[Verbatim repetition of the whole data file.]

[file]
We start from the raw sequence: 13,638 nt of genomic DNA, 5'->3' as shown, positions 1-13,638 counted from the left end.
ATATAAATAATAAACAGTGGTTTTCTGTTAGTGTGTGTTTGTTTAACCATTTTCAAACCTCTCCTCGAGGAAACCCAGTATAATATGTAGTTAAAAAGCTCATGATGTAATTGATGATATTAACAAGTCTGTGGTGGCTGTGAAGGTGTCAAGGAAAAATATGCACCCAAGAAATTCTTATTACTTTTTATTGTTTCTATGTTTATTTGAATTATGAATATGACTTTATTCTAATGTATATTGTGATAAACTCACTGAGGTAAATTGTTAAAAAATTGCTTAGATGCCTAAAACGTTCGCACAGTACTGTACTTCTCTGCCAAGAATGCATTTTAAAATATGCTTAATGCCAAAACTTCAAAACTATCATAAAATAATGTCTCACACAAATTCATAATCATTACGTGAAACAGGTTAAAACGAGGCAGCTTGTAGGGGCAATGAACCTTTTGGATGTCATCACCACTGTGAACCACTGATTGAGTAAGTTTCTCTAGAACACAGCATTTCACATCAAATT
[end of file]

We start from the raw sequence: 13,638 nt of genomic DNA, 5'->3' as shown, positions 1-13,638 counted from the left end.
ATATAAATAATAAACAGTGGTTTTCTGTTAGTGTGTGTTTGTTTAACCATTTTCAAACCTCTCCTCGAGGAAACCCAGTATAATATGTAGTTAAAAAGCTCATGATGTAATTGATGATATTAACAAGTCTGTGGTGGCTGTGAAGGTGTCAAGGAAAAATATGCACCCAAGAAATTCTTATTACTTTTTATTGTTTCTATGTTTATTTGAATTATGAATATGACTTTATTCTAATGTATATTGTGATAAACTCACTGAGGTAAATTGTTAAAAAATTGCTTAGATGCCTAAAACGTTCGCACAGTACTGTACTTCTCTGCCAAGAATGCATTTTAAAATATGCTTAATGCCAAAACTTCAAAACTATCATAAAATAATGTCTCACACAAATTCATAATCATTACGTGAAACAGGTTAAAACGAGGCAGCTTGTAGGGGCAATGAACCTTTTGGATGTCATCACCACTGTGAACCACTGATTGAGTAAGTTTCTCTAGAACACAGCATTTCACATCAAATT